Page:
I completed both semesters of study abroad and gained all the credits I would have if I had been in Argentina for both semesters.  I learned a lot about Argentina and the places I wanted to visit my second semester. I missed out on some of those experiences, but we all have had to adjust to things not going as planned over the past year.  I feel thankful I have stayed healthy and could keep studying. 




Q: What has been the most meaningful experience you have had at — or related to — the Friday Center for Continuing Education? 


A: The most meaningful experience I had was when I was first trying to get the courage to go back to college. I had been out of school for over 7 years and wanted to apply as a part-time degree-seeking student.  I had dabbled at the Friday Center doing non-degree seeking courses. It felt like a big step to ask acceptance through the degree-seeking process.  I spoke with a Friday Center advisor named Jennifer, and she helped make me feel that I was good enough and spoke to me as though I was already accepted. This was important to me at the time because the fear of applying almost stopped me several times.  Having someone respect me and make the process welcoming, encouraging, and positive was everything I needed. It can be hard to be out of school for a long time. It is also intimidating to apply to an internationally renowned institution and one of the best schools in our country. The Friday Center helped make sure I was prepared and was my home base for many years while I was at UNC-Chapel Hill.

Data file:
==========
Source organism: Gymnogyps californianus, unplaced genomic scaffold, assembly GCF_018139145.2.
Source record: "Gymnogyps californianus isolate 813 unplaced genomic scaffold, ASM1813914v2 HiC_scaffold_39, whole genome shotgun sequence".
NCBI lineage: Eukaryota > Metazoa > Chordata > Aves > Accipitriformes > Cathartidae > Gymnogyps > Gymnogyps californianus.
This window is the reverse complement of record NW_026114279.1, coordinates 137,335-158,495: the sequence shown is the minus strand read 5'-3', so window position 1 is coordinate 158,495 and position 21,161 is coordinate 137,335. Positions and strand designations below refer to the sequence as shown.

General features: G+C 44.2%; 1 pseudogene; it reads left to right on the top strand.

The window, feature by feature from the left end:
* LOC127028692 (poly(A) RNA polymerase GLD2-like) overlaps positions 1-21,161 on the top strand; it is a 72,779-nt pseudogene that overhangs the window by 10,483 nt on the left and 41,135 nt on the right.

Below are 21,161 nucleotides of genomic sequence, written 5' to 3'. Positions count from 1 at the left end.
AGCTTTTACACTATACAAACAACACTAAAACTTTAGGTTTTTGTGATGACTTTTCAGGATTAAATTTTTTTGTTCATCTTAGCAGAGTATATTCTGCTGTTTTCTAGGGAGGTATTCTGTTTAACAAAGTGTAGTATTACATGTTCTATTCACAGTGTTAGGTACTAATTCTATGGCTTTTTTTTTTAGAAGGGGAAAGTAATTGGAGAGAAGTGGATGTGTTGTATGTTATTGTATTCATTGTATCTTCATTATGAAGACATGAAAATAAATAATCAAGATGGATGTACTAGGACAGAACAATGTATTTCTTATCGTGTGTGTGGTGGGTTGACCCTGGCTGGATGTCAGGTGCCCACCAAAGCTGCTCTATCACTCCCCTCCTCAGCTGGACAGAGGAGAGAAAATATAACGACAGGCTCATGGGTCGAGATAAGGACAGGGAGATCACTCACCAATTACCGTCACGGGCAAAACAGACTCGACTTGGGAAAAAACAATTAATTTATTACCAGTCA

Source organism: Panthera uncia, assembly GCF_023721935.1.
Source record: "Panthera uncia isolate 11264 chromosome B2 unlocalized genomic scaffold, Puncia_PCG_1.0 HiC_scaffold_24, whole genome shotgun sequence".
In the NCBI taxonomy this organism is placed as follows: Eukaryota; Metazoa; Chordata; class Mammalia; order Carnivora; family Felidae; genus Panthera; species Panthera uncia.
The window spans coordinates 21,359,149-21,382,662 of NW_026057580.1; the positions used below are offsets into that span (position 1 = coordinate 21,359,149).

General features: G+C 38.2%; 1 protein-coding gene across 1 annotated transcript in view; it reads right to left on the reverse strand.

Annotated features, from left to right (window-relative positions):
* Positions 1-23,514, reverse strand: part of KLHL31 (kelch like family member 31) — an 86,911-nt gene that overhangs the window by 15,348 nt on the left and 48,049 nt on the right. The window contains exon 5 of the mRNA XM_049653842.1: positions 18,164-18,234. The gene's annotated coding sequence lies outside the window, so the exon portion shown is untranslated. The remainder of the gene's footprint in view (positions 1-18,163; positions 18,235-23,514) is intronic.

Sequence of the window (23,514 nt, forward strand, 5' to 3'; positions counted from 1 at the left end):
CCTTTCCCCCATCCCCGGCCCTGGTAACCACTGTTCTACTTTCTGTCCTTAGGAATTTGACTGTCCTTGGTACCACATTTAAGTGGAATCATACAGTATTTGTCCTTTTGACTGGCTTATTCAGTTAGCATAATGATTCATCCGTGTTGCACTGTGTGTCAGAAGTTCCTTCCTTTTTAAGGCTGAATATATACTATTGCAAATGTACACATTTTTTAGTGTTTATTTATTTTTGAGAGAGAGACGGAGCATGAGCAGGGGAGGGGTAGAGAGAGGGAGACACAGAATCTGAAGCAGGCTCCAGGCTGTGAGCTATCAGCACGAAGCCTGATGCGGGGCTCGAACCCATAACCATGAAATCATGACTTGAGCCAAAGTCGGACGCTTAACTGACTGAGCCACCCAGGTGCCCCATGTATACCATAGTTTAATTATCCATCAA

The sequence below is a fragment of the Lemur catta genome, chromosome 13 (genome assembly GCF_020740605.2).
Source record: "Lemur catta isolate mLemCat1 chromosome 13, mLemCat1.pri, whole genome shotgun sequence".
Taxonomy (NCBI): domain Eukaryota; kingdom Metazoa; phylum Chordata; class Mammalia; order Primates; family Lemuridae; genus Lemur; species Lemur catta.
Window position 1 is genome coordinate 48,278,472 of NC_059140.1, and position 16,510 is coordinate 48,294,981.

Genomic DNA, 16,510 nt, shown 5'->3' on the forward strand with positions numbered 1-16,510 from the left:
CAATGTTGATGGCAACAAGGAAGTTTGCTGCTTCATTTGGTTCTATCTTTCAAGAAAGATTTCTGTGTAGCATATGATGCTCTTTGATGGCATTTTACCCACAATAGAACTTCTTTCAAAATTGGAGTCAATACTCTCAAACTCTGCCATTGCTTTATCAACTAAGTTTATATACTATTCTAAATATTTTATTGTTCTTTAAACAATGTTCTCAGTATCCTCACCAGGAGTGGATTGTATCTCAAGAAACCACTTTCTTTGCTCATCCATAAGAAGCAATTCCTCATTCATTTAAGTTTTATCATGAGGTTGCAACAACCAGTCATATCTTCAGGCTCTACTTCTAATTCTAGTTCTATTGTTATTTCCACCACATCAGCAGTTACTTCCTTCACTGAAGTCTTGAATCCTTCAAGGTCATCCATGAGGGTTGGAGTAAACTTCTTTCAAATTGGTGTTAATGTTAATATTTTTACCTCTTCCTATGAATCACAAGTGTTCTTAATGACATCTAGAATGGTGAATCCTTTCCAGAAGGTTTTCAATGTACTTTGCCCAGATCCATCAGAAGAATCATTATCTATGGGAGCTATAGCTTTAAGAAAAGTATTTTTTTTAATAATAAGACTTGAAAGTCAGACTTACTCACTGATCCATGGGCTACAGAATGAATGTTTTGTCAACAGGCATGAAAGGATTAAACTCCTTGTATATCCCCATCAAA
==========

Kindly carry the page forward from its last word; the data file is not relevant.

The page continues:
Q: Friday Center students tend to have nontraditional pathways to their degree. Is there anything you would like to share about your journey and/or how you overcame any obstacles? 


A: There are many people in our lives who have not taken a traditional path to college. It helped me to be reminded of those around me and people I admired who did not go the traditional path. I had two good friends that were going back to school who were also in this nontraditional category. It helped me to have them as resources and role models. Many people do this, and you can do it too!